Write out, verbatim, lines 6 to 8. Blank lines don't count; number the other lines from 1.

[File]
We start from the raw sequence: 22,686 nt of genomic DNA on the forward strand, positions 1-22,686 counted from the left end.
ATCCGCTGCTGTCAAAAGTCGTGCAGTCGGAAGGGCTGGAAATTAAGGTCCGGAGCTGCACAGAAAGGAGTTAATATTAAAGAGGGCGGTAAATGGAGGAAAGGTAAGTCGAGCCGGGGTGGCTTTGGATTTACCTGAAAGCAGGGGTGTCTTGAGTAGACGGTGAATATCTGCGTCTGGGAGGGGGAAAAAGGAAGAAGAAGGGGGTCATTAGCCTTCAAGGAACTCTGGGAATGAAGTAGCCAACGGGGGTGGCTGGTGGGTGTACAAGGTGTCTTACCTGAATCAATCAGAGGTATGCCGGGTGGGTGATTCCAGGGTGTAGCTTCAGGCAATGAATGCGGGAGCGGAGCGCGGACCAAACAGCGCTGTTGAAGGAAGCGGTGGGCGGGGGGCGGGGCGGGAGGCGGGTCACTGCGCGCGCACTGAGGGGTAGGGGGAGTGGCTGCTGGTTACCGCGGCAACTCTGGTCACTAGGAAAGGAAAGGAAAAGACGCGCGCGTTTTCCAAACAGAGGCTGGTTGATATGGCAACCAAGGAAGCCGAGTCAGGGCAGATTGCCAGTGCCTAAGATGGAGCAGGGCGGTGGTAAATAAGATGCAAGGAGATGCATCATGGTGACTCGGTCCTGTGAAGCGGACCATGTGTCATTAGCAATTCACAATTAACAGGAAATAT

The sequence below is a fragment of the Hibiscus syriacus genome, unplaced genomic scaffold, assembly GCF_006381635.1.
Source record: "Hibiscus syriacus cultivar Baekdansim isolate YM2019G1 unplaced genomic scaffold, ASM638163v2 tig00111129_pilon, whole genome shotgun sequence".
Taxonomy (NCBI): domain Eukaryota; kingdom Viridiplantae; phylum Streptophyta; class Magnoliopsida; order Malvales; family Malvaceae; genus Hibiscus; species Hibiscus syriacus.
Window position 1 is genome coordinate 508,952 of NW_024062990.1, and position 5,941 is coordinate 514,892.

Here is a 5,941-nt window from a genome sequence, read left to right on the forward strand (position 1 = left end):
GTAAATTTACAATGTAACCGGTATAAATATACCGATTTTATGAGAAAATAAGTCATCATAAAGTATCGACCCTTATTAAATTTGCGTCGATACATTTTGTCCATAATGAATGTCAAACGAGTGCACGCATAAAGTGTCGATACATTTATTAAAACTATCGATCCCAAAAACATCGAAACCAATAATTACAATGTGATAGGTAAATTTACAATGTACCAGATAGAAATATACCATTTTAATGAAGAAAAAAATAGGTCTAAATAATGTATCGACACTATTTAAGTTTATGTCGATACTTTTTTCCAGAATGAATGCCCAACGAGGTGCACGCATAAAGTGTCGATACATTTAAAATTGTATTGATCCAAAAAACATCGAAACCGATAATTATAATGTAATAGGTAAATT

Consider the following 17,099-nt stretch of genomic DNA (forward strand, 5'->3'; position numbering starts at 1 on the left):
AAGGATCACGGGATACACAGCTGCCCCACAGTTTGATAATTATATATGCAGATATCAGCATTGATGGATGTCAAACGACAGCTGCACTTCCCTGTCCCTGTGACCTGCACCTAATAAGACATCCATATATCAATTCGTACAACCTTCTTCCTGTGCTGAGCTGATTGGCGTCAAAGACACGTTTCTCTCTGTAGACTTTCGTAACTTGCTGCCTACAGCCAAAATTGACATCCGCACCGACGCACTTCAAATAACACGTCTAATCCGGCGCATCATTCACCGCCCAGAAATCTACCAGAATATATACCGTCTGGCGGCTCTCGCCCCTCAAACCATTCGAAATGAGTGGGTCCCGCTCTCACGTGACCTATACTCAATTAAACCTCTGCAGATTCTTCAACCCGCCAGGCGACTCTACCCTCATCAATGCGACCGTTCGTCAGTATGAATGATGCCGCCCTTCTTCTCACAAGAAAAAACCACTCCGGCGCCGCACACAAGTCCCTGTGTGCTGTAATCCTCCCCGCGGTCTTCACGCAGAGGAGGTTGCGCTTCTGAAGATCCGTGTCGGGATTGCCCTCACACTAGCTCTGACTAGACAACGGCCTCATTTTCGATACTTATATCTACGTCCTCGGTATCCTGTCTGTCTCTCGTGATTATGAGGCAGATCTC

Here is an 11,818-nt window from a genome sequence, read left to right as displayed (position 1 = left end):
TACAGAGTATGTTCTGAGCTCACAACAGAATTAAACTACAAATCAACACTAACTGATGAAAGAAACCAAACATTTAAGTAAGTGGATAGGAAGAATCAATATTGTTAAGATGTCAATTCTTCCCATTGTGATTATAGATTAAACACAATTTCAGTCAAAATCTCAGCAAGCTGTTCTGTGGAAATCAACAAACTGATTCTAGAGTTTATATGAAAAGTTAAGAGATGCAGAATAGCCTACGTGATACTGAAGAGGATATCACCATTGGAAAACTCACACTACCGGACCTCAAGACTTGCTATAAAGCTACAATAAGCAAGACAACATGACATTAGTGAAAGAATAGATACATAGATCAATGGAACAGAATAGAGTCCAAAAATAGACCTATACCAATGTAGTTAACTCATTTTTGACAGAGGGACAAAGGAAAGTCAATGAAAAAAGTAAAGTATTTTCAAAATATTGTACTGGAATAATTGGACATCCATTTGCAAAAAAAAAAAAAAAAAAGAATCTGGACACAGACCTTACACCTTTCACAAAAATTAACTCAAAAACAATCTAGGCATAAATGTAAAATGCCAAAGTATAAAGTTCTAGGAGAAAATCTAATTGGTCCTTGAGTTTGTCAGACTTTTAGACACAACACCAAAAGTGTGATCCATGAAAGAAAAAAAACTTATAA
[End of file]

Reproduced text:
Window position 1 is genome coordinate 508,952 of NW_024062990.1, and position 5,941 is coordinate 514,892.

Here is a 5,941-nt window from a genome sequence, read left to right on the forward strand (position 1 = left end):
GTAAATTTACAATGTAACCGGTATAAATATACCGATTTTATGAGAAAATAAGTCATCATAAAGTATCGACCCTTATTAAATTTGCGTCGATACATTTTGTCCATAATGAATGTCAAACGAGTGCACGCATAAAGTGTCGATACATTTATTAAAACTATCGATCCCAAAAACATCGAAACCAATAATTACAATGTGATAGGTAAATTTACAATGTACCAGATAGAAATATACCATTTTAATGAAGAAAAAAATAGGTCTAAATAATGTATCGACACTATTTAAGTTTATGTCGATACTTTTTTCCAGAATGAATGCCCAACGAGGTGCACGCATAAAGTGTCGATACATTTAAAATTGTATTGATCCAAAAAACATCGAAACCGATAATTATAATGTAATAGGTAAATT